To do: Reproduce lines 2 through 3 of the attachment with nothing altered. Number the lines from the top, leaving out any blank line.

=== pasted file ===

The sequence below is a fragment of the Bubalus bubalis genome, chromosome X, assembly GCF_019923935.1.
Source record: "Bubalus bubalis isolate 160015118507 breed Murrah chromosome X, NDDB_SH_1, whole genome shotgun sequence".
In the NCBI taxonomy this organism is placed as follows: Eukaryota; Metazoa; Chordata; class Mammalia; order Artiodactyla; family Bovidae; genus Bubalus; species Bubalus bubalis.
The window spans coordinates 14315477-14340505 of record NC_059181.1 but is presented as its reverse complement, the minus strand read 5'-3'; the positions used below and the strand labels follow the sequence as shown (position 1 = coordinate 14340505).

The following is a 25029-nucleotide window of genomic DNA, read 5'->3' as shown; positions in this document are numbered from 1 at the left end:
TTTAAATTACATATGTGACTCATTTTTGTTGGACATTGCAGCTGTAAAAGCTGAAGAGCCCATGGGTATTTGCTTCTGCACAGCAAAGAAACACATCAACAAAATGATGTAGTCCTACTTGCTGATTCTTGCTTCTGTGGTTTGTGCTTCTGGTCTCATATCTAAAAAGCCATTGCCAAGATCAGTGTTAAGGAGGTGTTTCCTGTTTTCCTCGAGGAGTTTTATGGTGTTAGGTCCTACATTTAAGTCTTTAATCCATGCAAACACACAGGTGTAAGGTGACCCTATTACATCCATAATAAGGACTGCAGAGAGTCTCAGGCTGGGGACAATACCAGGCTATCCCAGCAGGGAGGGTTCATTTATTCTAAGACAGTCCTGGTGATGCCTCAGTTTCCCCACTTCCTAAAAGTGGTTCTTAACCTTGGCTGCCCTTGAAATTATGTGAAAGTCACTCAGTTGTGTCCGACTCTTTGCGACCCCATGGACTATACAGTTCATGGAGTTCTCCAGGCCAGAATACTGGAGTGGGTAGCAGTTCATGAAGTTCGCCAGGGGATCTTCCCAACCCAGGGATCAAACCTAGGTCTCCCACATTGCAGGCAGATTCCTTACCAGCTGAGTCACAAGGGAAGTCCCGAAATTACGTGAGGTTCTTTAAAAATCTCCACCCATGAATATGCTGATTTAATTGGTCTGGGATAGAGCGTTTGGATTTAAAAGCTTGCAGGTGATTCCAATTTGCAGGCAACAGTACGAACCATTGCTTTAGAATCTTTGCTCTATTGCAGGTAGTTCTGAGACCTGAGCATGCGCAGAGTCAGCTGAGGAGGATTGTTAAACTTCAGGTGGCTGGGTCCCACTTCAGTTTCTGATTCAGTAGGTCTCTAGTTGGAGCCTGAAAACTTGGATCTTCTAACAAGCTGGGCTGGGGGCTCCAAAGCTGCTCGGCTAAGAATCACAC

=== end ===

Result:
Source record: "Bubalus bubalis isolate 160015118507 breed Murrah chromosome X, NDDB_SH_1, whole genome shotgun sequence".
In the NCBI taxonomy this organism is placed as follows: Eukaryota; Metazoa; Chordata; class Mammalia; order Artiodactyla; family Bovidae; genus Bubalus; species Bubalus bubalis.